“My barn having burned to the ground, I can now see the moon.” –Misuta Masahide, 17th Century Japanese Poet and Samurai. His meaning? Loss can be freeing. Anyone who has cared for a dying loved one knows the mixed feelings that follow death and an end to suffering.

Not too many years later, Benjamin Franklin said, “The only things certain in life are death and taxes.” In fact, the only truly certain thing in life is death.

Plainly put, everything that is alive will die. And every death, or perceived loss, causes grief. This is regardless of whether it’s the death of a loved one, a relationship, or a dream. And we can’t avoid it, though many of us try.

This is what the sages were talking about, and where acupuncture can be of great use.

Acupuncture puts people in balance with Nature. If Nature knows how to let go, so do we. It is an inborn ability and can only be forgotten through imbalance. Life-changing incidents, illness, untreated trauma, or poor lifestyle choices can cause difficulties in letting go. This can damage the metal element of the qi system.

A metal imbalance can show up in other ways. Asthma, constipation, skin issues, and behavioral issues like hoarding are just a few. When a person cannot grieve, it puts a halt to everything else. That pause won’t end until the grief is addressed.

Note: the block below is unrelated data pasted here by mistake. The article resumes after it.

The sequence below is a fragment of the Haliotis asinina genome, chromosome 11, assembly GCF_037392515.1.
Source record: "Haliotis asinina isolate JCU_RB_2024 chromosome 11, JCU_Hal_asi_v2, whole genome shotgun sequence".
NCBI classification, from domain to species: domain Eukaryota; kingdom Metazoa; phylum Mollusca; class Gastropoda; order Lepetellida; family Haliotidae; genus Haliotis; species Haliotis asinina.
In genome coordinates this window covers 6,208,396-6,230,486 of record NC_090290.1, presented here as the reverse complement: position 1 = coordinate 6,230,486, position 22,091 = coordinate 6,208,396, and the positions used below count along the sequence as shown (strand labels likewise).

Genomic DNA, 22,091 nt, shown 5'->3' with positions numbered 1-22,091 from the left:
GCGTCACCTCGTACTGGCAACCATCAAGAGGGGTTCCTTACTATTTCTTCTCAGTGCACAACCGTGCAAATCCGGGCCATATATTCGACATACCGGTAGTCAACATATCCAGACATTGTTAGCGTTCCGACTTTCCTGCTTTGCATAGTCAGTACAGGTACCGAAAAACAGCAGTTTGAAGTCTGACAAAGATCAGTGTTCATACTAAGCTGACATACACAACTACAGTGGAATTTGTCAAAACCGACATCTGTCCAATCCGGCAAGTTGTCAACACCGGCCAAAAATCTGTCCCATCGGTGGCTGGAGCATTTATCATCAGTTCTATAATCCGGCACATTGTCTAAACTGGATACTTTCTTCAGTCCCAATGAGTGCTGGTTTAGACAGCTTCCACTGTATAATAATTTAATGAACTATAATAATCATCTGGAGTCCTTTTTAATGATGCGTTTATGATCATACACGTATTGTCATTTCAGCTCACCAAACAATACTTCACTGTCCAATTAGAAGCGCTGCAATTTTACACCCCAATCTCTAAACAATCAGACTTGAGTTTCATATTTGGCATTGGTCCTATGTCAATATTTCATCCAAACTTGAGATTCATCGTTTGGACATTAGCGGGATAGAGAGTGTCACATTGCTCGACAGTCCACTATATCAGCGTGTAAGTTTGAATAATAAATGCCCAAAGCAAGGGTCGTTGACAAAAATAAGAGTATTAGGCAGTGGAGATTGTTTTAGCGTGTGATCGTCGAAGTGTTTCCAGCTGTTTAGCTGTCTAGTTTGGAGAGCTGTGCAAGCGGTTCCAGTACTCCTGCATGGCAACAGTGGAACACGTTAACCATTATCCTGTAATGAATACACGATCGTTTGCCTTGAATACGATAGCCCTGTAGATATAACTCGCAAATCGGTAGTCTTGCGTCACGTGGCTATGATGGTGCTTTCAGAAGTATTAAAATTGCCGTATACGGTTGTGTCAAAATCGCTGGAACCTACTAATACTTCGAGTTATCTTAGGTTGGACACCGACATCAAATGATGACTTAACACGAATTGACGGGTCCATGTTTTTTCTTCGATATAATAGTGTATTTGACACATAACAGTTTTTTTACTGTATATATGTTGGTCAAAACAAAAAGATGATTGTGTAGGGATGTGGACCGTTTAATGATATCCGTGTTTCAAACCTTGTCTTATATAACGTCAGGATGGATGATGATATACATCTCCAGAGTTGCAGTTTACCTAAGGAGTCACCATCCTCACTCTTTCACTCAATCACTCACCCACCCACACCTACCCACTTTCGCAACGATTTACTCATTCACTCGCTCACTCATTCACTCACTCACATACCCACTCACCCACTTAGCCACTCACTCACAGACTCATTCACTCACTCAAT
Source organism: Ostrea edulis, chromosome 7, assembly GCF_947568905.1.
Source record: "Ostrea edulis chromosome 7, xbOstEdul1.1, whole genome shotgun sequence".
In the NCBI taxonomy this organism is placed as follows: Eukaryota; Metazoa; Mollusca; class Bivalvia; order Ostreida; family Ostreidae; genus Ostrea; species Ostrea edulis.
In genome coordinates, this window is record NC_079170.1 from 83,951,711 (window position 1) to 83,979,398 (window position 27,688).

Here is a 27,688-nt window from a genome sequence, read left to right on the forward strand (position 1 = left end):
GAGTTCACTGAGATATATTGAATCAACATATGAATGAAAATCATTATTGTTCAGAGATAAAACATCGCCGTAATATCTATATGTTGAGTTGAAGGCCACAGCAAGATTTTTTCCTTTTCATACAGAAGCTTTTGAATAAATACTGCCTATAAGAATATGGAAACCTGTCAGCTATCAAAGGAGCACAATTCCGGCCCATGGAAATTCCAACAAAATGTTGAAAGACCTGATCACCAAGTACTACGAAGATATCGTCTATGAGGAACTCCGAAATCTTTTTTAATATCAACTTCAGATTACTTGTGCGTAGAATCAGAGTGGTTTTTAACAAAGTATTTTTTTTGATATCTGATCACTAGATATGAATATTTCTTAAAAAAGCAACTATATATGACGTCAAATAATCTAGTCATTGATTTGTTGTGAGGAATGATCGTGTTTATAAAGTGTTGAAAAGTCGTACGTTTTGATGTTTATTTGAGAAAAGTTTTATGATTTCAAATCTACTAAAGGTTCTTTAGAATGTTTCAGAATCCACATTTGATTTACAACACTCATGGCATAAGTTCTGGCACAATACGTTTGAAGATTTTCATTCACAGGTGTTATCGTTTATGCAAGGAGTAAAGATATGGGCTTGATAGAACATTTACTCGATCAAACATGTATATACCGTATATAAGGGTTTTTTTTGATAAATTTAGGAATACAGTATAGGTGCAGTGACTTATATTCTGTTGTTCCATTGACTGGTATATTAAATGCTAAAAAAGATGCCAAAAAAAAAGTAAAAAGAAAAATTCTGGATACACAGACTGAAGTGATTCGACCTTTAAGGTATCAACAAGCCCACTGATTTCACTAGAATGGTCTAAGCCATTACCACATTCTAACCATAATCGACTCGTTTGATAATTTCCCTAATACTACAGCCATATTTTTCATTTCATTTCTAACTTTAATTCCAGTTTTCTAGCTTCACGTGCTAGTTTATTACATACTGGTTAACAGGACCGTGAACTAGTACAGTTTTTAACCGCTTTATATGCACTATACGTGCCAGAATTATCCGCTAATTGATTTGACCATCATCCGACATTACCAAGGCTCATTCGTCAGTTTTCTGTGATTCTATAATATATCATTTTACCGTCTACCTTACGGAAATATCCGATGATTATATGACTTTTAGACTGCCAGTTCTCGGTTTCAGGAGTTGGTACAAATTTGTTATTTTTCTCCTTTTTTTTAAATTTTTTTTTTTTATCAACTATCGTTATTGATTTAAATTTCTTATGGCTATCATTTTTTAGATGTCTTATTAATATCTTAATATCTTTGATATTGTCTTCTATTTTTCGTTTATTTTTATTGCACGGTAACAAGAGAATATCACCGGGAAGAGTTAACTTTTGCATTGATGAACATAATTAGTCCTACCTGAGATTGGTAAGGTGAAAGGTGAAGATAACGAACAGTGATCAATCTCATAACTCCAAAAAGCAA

We can restore balance, move forward, process our grief, and live our life more fully. Acupuncture accomplishes this by nourishing our energy and removing blockages to the flow of the Qi.

Once we embrace our past as a part of us instead of something in our way, we are more free to shape our destiny. This is because we can only make room for something new by letting go and realizing that loss can be freeing. Just as Autumn leads eventually to Spring, grieving fully leads to new beginnings.

To learn more about the benefits of acupuncture and holistic care, click here for additional topics. Ready to give it a try for yourself? Book your next visit now! Services available both virtually and in person.

About Rachel Strass

Dr. Rachel S. Strass, DOM, LAc, Dipl OM (NCCAOM) is a Doctor of Oriental Medicine and a licensed acupuncturist (LAc). She also completed the National Diplomate of Oriental Medicine from the NCCAOM (Dipl OM, NCCAOM) and holds two Master degrees: Acupuncture (MAc) and Oriental Medicine (MOM).


  1. Sheila H. on February 4, 2021 at 4:08 pm

    Thank you for this reminder. It gives me motivation to accept loss as forward movement.

    • Rachel Strass on February 6, 2021 at 1:47 pm

      That’s wonderful, Sheila! Thanks for your feedback. I’m glad this was useful to you. 🙂

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